Foreign Born, Foreign Born 7″
All those who labeled L.A.’s fresh, ambient pop group Foreign Born a toss-off anthem band (think: U2, Arcade Fire) are surely biting their presumptive tongues right now. Released as a 7″ add-on to the band’s latest LP, Person to Person, this Black Iris release shows how much emotional and musical depth can be pressed into two songs.
The band’s songs are still full of the isolated, reticent mantra that bubbles to the surface of said anthem bands, but they’ve reduced their breadth. Not really trying to tackle the problems of a vast and misunderstood existence, lead singer Matt Popieluch delves into the laconic headspace of a quiet observer and addresses the intimate world of the psyche. But while the vocals remain a tool of personal revelation, the band creates vast emotional space for Popieluch to croon in sedated melody.
“I lie down in the evening / where I can hear our lungs breathing,” sings Popieluch over modest-yet-shimmering instrumentation on side A track, “Things We’ll Never Be.” The scope is tuned down to nothing more than a momentary observation; taken alone, it could seem banal, but placed within the music’s fragile, ambient shell, it becomes insightful.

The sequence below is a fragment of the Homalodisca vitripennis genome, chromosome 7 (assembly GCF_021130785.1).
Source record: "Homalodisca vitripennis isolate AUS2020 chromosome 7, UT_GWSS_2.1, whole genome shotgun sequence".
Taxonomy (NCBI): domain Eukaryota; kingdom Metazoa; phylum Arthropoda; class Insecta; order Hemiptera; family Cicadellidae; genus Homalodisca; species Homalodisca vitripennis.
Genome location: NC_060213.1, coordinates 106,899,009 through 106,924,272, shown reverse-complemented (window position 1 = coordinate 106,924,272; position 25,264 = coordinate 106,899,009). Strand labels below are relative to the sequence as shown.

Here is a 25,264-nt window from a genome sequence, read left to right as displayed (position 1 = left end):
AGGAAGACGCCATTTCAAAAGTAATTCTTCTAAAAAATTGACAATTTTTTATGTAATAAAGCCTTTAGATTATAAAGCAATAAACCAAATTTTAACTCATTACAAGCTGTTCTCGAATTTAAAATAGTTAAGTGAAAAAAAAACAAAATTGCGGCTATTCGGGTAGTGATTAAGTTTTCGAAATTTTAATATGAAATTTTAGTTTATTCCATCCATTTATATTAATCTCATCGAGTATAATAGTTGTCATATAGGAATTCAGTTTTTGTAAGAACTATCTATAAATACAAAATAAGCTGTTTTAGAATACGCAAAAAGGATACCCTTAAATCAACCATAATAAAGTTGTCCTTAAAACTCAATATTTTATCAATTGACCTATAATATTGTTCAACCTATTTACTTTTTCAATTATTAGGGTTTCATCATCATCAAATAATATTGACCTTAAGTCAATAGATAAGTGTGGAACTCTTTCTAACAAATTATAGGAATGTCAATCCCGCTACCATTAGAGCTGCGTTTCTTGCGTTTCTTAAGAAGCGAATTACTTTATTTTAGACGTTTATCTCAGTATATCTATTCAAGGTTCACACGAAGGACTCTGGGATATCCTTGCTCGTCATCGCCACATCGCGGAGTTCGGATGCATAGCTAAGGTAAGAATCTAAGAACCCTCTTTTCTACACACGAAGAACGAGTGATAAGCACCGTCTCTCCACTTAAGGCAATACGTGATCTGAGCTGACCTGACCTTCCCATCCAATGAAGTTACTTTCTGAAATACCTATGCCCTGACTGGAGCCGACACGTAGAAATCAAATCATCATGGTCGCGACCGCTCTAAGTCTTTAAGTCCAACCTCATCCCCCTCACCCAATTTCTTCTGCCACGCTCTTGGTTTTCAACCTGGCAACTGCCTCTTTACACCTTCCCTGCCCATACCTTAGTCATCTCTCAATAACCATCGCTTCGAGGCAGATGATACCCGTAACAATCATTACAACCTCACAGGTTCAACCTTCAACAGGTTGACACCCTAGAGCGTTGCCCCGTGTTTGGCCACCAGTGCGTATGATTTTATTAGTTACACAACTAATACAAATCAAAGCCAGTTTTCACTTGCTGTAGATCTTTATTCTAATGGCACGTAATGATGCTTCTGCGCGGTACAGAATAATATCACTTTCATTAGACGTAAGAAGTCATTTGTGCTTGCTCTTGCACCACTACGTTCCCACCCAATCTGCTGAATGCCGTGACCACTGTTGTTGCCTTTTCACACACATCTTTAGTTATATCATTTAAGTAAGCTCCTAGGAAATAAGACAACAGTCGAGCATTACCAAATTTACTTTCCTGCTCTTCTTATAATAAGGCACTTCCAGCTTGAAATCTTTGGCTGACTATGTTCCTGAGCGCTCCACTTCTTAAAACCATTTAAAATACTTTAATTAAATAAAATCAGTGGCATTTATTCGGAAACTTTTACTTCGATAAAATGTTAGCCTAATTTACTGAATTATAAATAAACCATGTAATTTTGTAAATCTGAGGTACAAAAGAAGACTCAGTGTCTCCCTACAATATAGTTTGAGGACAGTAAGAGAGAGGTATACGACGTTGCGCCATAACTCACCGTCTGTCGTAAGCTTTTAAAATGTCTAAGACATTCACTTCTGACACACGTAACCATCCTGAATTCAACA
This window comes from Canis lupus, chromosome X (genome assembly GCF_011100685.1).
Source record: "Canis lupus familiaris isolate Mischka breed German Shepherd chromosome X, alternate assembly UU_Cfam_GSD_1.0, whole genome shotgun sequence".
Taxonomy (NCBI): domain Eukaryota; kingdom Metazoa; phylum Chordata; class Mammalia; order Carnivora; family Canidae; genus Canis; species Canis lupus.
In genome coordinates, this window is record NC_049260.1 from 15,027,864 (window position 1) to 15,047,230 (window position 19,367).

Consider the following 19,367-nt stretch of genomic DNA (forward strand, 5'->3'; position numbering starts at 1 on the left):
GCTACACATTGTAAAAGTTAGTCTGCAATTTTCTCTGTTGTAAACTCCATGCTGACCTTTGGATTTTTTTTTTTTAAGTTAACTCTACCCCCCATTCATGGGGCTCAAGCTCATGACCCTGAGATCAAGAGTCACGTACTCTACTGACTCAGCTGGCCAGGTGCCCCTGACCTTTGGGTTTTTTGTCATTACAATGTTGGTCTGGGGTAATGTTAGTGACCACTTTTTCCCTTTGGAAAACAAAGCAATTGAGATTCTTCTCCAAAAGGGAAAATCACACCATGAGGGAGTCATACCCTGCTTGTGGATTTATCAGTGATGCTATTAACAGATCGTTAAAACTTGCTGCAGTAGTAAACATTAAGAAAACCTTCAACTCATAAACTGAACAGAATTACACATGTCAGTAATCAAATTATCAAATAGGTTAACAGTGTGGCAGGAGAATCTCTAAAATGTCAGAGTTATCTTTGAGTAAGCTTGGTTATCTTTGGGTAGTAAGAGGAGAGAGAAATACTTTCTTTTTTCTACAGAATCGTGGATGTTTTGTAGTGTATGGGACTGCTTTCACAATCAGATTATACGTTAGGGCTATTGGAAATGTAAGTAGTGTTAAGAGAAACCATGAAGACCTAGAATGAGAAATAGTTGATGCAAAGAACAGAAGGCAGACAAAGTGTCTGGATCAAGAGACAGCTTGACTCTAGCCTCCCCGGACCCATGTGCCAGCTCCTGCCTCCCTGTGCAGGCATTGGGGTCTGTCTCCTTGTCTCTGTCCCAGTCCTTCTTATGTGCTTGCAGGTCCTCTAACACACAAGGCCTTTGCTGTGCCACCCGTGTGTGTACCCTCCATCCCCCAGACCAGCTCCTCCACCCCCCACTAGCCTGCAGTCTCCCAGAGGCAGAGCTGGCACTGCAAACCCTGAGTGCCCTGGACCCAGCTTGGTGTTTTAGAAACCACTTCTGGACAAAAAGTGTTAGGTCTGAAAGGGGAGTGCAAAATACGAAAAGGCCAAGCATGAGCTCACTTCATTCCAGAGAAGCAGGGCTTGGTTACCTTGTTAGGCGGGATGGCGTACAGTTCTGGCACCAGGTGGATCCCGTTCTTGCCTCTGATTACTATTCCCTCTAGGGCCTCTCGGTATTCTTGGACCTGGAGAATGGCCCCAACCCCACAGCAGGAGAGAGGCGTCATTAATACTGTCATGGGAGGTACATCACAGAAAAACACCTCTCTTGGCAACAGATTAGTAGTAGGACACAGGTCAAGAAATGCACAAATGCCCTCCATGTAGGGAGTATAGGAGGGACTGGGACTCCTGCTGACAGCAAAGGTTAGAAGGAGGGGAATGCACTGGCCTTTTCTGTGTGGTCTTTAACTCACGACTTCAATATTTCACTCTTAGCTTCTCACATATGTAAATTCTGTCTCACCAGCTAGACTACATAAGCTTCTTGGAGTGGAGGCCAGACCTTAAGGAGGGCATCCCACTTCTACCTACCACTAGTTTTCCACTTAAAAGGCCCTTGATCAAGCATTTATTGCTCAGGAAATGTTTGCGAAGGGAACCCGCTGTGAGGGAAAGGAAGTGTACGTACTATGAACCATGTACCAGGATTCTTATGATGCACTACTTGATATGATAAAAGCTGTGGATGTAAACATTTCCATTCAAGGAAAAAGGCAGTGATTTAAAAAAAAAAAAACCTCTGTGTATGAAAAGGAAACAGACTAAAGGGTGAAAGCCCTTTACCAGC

But for all the emoting going on in “Things We’ll Never Be” Ñ- all the hoping and praying -Ñ there remains a constant, visceral groove wrung from the song’s coattails. Even more so on the rhythmic and more notorious B-side, “Vacationing People,” Foreign Born opts for a more punctual sound that sticks to the front of the aural stage, using a fuzzed-out, drone ruckus to punctuate a surprisingly excited Popieluch. Here, they sound more rock than pop, more joyous than somber, and still distinct.
While both tunes retain the aural vibe of Foreign Born, they exist in completely different sound-scapes — a testament to producer Lewis Pesacov (who also plays guitar) and to the band’s ability to distinguish themselves from the thick, reverb-laden instrumentation.
What Foreign Born shows, above all else, is their panache for writing and producing astounding music. They don’t shy away from emotion or employ useless rock wanking to compensate for a collective lack in writing abilities. They write well-thought-out, intuitive, and introspective songs. This 7″ is a promising taste of music from a very promising band.